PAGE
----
The AIRE protein plays a remarkable role as a regulator of central tolerance by controlling the promiscuous expression of tissue-specific antigens in thymic medullary epithelial cells. Defects in AIRE gene cause the autoimmune polyendocrinopathy- candidiasis-ectodermal dystrophy, a rare disease frequent in Iranian Jews, Finns, and Sardinian population. AIRE protein is primarily known as a transcriptional regulator and is capable of interacting with numerous proteins. The first characterized partner of AIRE is the ubiquitous transcription factor CREB-binding protein (CBP), which regulates DNA transcription through the acetylation and deacetylation of histones. More recently, the role of p300 in AIRE acetylation, which could influence the selection of AIRE activated genes, has been described. Results: In this study, we have precisely mapped, by mass spectrometry experiments, the sites of protein acetylation and, by mutagenesis assays, we have described a set of acetylated lysines as being crucial in influencing the subcellular localization of AIRE. Furthermore, we have also determined that the de-acetyltransferase enzymes HDAC1-2 are involved in the lysine de-acetylation of AIRE. Conclusions: On the basis of our results and those reported in literature, we propose a model in which lysines acetylation increases the stability of AIRE in the nucleus. In addition, we observed that the interaction of AIRE with deacetylases complexes inhibits its transcriptional activity and is probably responsible for the instability of AIRE, which becomes more susceptible to degradation in the proteasome.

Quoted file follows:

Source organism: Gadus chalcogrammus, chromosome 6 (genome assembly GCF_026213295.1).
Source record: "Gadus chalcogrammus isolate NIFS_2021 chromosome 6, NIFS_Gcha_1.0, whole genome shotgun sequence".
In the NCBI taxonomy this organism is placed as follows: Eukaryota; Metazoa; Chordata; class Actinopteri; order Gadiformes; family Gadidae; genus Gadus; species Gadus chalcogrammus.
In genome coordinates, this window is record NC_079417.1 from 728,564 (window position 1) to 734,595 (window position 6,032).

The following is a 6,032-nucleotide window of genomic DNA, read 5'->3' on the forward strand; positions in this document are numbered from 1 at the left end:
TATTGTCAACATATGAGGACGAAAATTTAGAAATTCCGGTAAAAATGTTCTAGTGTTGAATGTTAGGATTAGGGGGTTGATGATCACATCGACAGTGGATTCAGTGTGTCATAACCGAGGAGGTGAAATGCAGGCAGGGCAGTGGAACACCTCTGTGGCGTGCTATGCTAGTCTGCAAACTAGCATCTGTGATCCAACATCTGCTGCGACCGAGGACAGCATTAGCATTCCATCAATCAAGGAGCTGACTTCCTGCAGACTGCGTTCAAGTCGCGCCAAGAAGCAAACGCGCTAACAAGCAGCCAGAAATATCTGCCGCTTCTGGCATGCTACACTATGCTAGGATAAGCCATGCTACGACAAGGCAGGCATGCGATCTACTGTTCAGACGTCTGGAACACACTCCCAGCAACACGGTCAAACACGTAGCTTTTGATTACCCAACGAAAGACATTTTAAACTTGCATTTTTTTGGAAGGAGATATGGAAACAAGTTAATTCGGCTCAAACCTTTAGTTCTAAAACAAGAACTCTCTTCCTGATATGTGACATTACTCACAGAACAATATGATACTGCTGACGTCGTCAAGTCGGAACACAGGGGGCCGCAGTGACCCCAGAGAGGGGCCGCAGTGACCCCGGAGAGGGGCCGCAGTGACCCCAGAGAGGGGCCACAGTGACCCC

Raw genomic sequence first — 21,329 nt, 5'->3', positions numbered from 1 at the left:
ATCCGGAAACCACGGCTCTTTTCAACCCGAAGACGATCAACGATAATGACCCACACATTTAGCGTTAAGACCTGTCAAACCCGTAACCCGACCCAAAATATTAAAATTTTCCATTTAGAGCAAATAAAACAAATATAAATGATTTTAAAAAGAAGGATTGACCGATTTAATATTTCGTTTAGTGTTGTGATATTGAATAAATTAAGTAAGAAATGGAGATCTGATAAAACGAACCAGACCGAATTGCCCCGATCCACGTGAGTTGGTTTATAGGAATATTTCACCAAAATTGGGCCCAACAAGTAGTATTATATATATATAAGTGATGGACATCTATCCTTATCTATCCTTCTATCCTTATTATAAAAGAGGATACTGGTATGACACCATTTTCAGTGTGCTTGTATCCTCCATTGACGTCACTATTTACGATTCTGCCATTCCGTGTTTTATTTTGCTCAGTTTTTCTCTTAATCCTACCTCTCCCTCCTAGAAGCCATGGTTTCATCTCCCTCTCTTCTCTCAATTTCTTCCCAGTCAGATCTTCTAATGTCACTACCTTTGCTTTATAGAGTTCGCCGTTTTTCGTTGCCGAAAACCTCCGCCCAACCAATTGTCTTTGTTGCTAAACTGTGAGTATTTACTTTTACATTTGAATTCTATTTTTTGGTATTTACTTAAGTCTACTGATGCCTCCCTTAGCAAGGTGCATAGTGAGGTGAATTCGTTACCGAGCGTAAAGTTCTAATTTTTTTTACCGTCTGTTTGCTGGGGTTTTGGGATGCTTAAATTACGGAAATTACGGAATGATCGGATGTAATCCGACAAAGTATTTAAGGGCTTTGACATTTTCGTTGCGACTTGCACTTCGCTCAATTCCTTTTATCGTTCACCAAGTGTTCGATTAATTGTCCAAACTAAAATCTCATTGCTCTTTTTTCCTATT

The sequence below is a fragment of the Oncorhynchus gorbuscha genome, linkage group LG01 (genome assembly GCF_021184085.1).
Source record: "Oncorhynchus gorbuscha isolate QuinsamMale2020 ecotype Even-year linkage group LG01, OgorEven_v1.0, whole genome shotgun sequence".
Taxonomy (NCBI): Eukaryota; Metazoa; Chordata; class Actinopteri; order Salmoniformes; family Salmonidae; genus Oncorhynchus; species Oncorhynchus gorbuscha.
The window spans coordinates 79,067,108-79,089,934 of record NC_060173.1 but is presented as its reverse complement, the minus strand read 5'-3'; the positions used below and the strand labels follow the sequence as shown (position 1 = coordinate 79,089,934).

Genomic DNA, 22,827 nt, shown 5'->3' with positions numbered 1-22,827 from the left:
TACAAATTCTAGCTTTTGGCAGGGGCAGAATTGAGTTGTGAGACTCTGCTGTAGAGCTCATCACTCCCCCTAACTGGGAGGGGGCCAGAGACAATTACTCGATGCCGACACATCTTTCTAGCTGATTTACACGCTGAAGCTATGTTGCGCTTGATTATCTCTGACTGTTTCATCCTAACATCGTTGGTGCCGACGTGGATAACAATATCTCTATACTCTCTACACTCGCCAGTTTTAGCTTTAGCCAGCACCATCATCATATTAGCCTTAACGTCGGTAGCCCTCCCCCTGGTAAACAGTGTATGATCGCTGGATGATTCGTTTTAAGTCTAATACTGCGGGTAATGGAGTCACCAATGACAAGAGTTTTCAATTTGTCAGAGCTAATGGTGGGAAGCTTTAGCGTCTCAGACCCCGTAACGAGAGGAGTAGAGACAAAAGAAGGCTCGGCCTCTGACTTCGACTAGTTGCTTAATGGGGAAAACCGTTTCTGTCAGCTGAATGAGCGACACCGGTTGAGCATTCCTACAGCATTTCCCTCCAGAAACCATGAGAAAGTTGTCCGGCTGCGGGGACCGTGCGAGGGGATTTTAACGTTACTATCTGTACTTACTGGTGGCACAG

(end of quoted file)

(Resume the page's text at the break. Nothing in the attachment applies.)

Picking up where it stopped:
|Titolo:||AIRE acetylation and deacetylation: effect on protein stability and transactivation activity|
|Data di pubblicazione:||2014|
|Tipologia:||1.1 Articolo in rivista|